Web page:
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IRS lessens penalties for the unemployed

A major effort to increase compliance has been underway at the IRS in recent years. At the same time, unemployment nationwide has increased significantly. An IRS program is targeting those who have been unemployed or underemployed, while also seeking to encourage compliance and the payment of past-due taxes. The new payment plan is part of the IRS' "Fresh Start" program.

In a recent news report, an IRS commissioner said that the program changes should be helpful to both the taxpayer and to the IRS. For those who are struggling to make ends meet, the IRS will now offer a six-month grace period of relief from failure-to-pay penalties. The penalty relief applies to two types of individuals:

  • Self-employed individuals with a 25 percent or greater loss of business income in 2011
  • Wage earners who were unemployed 30 consecutive days during 2011 or up until the April 17 filing date

For those who have not yet filed their taxes, or who file an extension for the 2011 tax year, he or she will not be charged a failure-to-pay penalty by the IRS. However, the taxpayer will still owe his or her taxes and any interest or penalties, other than the failure-to-pay penalty.

Depending on how much is owed, this could make a significant difference in the amount that would be paid to the IRS. The failure-to-pay penalty starts at one-half of one percent and is capped at 25 percent.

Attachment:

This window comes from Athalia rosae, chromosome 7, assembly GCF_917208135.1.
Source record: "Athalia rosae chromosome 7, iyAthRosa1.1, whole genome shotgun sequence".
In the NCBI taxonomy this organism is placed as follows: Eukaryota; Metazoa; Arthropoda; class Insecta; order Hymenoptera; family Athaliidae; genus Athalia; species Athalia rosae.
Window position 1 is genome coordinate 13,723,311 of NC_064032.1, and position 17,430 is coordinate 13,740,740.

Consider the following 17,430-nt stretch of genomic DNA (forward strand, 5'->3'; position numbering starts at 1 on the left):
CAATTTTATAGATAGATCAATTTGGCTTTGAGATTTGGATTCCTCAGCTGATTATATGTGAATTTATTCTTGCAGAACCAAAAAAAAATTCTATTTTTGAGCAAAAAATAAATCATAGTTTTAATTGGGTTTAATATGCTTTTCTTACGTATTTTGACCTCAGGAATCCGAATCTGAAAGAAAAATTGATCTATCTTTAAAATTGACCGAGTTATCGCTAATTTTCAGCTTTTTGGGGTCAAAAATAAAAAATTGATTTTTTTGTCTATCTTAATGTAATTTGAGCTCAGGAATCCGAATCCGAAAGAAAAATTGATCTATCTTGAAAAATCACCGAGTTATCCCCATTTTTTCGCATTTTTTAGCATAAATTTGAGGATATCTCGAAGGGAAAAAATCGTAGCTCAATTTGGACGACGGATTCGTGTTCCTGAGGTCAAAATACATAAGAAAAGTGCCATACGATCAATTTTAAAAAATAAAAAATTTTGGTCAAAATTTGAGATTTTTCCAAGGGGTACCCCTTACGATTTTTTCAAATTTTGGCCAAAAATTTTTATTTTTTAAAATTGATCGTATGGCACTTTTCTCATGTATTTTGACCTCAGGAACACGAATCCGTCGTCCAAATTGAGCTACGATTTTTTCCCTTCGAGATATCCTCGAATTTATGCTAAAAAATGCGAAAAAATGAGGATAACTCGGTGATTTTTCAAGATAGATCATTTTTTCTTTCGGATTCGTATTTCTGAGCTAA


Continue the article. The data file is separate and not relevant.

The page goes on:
In addition to the failure-to-pay penalty grace period, the IRS is also offering a higher threshold for individuals seeking to use an installment agreement to pay their back-taxes. The old threshold of $25,000 has been raised to $50,000 so individuals with as much as $50,000 owed to the IRS will be able to work out an installment payment plan with the IRS. The length of time for re-payment has also been increased from 60-months to 72-months.

The IRS tax code is under seemingly constant revision and can be confusing to taxpayers. However, confusion or lack of knowledge does not make one exempt from compliance, and those failing to comply can suffer serious financial consequences. Fortunately, an attorney who focuses on tax laws can be of great assistance to either prevent errors, or deal with the consequences of taxpayer mistakes.

Source: The Salt Lake Tribune, "IRS eases penalty payment plan for struggling Utah taxpayers," March 12, 2012

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